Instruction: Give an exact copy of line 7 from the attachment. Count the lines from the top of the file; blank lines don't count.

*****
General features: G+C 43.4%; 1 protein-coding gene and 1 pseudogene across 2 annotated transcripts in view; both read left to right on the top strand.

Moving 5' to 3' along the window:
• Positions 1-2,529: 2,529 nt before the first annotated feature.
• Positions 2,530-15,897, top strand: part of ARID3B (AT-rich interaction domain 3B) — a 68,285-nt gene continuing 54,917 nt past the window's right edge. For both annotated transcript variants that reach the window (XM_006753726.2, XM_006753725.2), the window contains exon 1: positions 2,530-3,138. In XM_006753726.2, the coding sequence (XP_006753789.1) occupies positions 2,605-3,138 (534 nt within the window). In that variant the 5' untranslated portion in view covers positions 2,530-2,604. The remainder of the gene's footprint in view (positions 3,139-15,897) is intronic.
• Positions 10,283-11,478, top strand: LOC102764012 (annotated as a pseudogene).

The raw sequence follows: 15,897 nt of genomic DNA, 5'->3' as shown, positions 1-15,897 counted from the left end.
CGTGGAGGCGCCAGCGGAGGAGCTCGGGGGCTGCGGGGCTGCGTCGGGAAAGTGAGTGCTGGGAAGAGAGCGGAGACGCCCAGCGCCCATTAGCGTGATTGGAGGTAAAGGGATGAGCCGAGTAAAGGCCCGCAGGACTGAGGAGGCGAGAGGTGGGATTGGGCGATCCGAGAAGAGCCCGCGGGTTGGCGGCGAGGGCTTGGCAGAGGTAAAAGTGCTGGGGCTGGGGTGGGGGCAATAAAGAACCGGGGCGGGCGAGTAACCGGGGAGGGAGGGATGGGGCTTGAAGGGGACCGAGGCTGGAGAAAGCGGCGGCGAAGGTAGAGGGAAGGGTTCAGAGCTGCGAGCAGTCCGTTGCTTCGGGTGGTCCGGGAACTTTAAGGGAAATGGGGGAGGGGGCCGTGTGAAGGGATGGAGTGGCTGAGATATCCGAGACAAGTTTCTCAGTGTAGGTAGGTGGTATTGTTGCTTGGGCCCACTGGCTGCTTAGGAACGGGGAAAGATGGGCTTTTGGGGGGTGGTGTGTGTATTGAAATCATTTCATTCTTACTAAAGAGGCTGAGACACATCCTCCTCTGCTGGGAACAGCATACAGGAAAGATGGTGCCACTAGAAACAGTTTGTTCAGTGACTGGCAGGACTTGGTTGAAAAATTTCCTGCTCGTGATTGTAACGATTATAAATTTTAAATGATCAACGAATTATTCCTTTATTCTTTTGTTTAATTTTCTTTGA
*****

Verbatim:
CGTGGAGGCGCCAGCGGAGGAGCTCGGGGGCTGCGGGGCTGCGTCGGGAAAGTGAGTGCTGGGAAGAGAGCGGAGACGCCCAGCGCCCATTAGCGTGATTGGAGGTAAAGGGATGAGCCGAGTAAAGGCCCGCAGGACTGAGGAGGCGAGAGGTGGGATTGGGCGATCCGAGAAGAGCCCGCGGGTTGGCGGCGAGGGCTTGGCAGAGGTAAAAGTGCTGGGGCTGGGGTGGGGGCAATAAAGAACCGGGGCGGGCGAGTAACCGGGGAGGGAGGGATGGGGCTTGAAGGGGACCGAGGCTGGAGAAAGCGGCGGCGAAGGTAGAGGGAAGGGTTCAGAGCTGCGAGCAGTCCGTTGCTTCGGGTGGTCCGGGAACTTTAAGGGAAATGGGGGAGGGGGCCGTGTGAAGGGATGGAGTGGCTGAGATATCCGAGACAAGTTTCTCAGTGTAGGTAGGTGGTATTGTTGCTTGGGCCCACTGGCTGCTTAGGAACGGGGAAAGATGGGCTTTTGGGGGGTGGTGTGTGTATTGAAATCATTTCATTCTTACTAAAGAGGCTGAGACACATCCTCCTCTGCTGGGAACAGCATACAGGAAAGATGGTGCCACTAGAAACAGTTTGTTCAGTGACTGGCAGGACTTGGTTGAAAAATTTCCTGCTCGTGATTGTAACGATTATAAATTTTAAATGATCAACGAATTATTCCTTTATTCTTTTGTTTAATTTTCTTTGA